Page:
This Jupyter Notebook demonstrates how one might use the NCAR Community Earth System Model v2 (CESM2) Large Ensemble (CESM2-LE) data hosted on AWS S3. The notebook shows how to reproduce figure 2 from the Kay et al. (2015) paper describing the CESM LENS dataset (doi:10.1175/BAMS-D-13-00255.1), with the LENS2 dataset.

There was a previous notebook which explored this use case, put together by Joe Hamman and Anderson Banihirwe, accessible on the Pangeo Gallery using this link. The specific figure we are replicating is shown below.


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Reimagining Diagnostics Through the Use of the Jupyter Ecosystem

Typically, diagnostics packages are written with following structure, using script-based workflows

Read files and do some preprocessing


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Benchmarking Performance of History vs. Timeseries Files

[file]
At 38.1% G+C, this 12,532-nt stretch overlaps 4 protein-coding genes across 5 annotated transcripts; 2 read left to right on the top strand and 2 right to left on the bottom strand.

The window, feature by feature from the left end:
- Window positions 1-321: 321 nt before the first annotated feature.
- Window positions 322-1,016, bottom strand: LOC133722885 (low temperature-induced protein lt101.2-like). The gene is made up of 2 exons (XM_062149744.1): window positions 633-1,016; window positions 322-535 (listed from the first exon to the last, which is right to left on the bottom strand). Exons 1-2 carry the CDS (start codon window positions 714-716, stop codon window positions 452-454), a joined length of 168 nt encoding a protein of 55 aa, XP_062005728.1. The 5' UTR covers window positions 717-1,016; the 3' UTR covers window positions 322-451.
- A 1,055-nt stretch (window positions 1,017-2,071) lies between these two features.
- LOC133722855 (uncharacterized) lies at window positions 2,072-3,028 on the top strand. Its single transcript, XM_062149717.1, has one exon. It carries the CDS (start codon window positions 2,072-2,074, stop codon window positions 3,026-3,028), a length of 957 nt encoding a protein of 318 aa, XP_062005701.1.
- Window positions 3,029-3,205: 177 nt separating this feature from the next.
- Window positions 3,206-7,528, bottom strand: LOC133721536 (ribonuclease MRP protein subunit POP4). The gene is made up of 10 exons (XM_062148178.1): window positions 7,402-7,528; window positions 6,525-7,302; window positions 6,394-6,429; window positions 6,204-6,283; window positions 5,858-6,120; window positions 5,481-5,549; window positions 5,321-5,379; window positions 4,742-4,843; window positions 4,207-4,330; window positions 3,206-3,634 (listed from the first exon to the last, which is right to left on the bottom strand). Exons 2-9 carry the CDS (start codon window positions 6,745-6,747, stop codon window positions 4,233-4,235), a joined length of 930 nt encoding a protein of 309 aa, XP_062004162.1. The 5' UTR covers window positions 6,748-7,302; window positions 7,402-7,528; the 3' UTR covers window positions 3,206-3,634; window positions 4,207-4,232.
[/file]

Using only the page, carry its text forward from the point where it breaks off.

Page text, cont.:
In this example, we will look at how long reading data from the Community Earth System Model (CESM), applying calculations, and visualizing the output takes using the following packages:


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Regridding High Resolution Observations to a High Resolution Model Grid

In this example, we will cover how to leverage a useful package from the Pangeo Ecosystem, xESMF. One important note when using this package, is make sure you are using the most up-to-date documentation/version, a few years ago, development moved to the pangeo-data branch of the package, installable using the following:

For this example, we will download a file from the World Ocean Atlas, which includes a variety of ocean observations assembled from the World Ocean Database.


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Examining Diagnostics Using Intake-ESM and hvPlot